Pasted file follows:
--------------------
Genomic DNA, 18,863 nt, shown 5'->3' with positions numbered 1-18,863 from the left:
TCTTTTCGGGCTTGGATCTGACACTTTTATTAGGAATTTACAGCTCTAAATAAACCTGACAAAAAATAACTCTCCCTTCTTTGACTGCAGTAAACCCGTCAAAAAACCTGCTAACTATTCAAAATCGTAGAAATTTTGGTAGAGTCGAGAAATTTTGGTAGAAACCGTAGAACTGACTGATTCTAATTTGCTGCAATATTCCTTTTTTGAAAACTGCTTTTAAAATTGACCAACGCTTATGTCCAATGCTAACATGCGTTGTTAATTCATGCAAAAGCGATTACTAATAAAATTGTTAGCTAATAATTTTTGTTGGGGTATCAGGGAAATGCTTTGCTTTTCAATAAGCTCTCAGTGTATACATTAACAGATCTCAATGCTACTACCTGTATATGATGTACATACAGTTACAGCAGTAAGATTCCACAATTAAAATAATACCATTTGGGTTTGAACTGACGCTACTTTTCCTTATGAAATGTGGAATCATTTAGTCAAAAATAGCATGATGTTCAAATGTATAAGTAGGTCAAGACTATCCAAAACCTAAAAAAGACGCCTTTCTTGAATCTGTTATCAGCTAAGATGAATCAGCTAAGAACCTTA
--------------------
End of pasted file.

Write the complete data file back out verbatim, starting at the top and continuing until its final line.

Genomic DNA, 18,863 nt, shown 5'->3' with positions numbered 1-18,863 from the left:
TCTTTTCGGGCTTGGATCTGACACTTTTATTAGGAATTTACAGCTCTAAATAAACCTGACAAAAAATAACTCTCCCTTCTTTGACTGCAGTAAACCCGTCAAAAAACCTGCTAACTATTCAAAATCGTAGAAATTTTGGTAGAGTCGAGAAATTTTGGTAGAAACCGTAGAACTGACTGATTCTAATTTGCTGCAATATTCCTTTTTTGAAAACTGCTTTTAAAATTGACCAACGCTTATGTCCAATGCTAACATGCGTTGTTAATTCATGCAAAAGCGATTACTAATAAAATTGTTAGCTAATAATTTTTGTTGGGGTATCAGGGAAATGCTTTGCTTTTCAATAAGCTCTCAGTGTATACATTAACAGATCTCAATGCTACTACCTGTATATGATGTACATACAGTTACAGCAGTAAGATTCCACAATTAAAATAATACCATTTGGGTTTGAACTGACGCTACTTTTCCTTATGAAATGTGGAATCATTTAGTCAAAAATAGCATGATGTTCAAATGTATAAGTAGGTCAAGACTATCCAAAACCTAAAAAAGACGCCTTTCTTGAATCTGTTATCAGCTAAGATGAATCAGCTAAGAACCTTA